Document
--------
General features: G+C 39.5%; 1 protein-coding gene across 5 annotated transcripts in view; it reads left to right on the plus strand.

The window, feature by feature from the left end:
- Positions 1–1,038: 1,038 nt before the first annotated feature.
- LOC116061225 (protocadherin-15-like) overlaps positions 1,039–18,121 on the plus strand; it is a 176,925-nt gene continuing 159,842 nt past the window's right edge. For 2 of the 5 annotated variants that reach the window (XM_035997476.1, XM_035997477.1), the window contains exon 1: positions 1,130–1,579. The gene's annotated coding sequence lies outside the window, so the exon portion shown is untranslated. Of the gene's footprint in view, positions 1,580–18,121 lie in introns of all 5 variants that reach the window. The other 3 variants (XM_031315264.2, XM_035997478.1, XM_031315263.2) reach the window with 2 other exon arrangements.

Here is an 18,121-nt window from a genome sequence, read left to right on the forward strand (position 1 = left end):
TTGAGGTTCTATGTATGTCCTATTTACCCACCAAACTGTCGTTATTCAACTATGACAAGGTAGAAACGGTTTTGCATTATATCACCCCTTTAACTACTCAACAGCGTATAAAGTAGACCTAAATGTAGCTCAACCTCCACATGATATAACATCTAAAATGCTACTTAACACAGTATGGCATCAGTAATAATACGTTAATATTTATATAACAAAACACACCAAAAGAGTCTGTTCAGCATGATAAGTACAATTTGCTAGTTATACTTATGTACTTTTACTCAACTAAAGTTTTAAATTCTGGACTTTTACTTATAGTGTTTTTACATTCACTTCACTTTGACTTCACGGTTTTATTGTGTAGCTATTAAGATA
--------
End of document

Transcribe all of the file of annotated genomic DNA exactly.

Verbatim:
General features: G+C 39.5%; 1 protein-coding gene across 5 annotated transcripts in view; it reads left to right on the plus strand.

The window, feature by feature from the left end:
- Positions 1–1,038: 1,038 nt before the first annotated feature.
- LOC116061225 (protocadherin-15-like) overlaps positions 1,039–18,121 on the plus strand; it is a 176,925-nt gene continuing 159,842 nt past the window's right edge. For 2 of the 5 annotated variants that reach the window (XM_035997476.1, XM_035997477.1), the window contains exon 1: positions 1,130–1,579. The gene's annotated coding sequence lies outside the window, so the exon portion shown is untranslated. Of the gene's footprint in view, positions 1,580–18,121 lie in introns of all 5 variants that reach the window. The other 3 variants (XM_031315264.2, XM_035997478.1, XM_031315263.2) reach the window with 2 other exon arrangements.

Here is an 18,121-nt window from a genome sequence, read left to right on the forward strand (position 1 = left end):
TTGAGGTTCTATGTATGTCCTATTTACCCACCAAACTGTCGTTATTCAACTATGACAAGGTAGAAACGGTTTTGCATTATATCACCCCTTTAACTACTCAACAGCGTATAAAGTAGACCTAAATGTAGCTCAACCTCCACATGATATAACATCTAAAATGCTACTTAACACAGTATGGCATCAGTAATAATACGTTAATATTTATATAACAAAACACACCAAAAGAGTCTGTTCAGCATGATAAGTACAATTTGCTAGTTATACTTATGTACTTTTACTCAACTAAAGTTTTAAATTCTGGACTTTTACTTATAGTGTTTTTACATTCACTTCACTTTGACTTCACGGTTTTATTGTGTAGCTATTAAGATA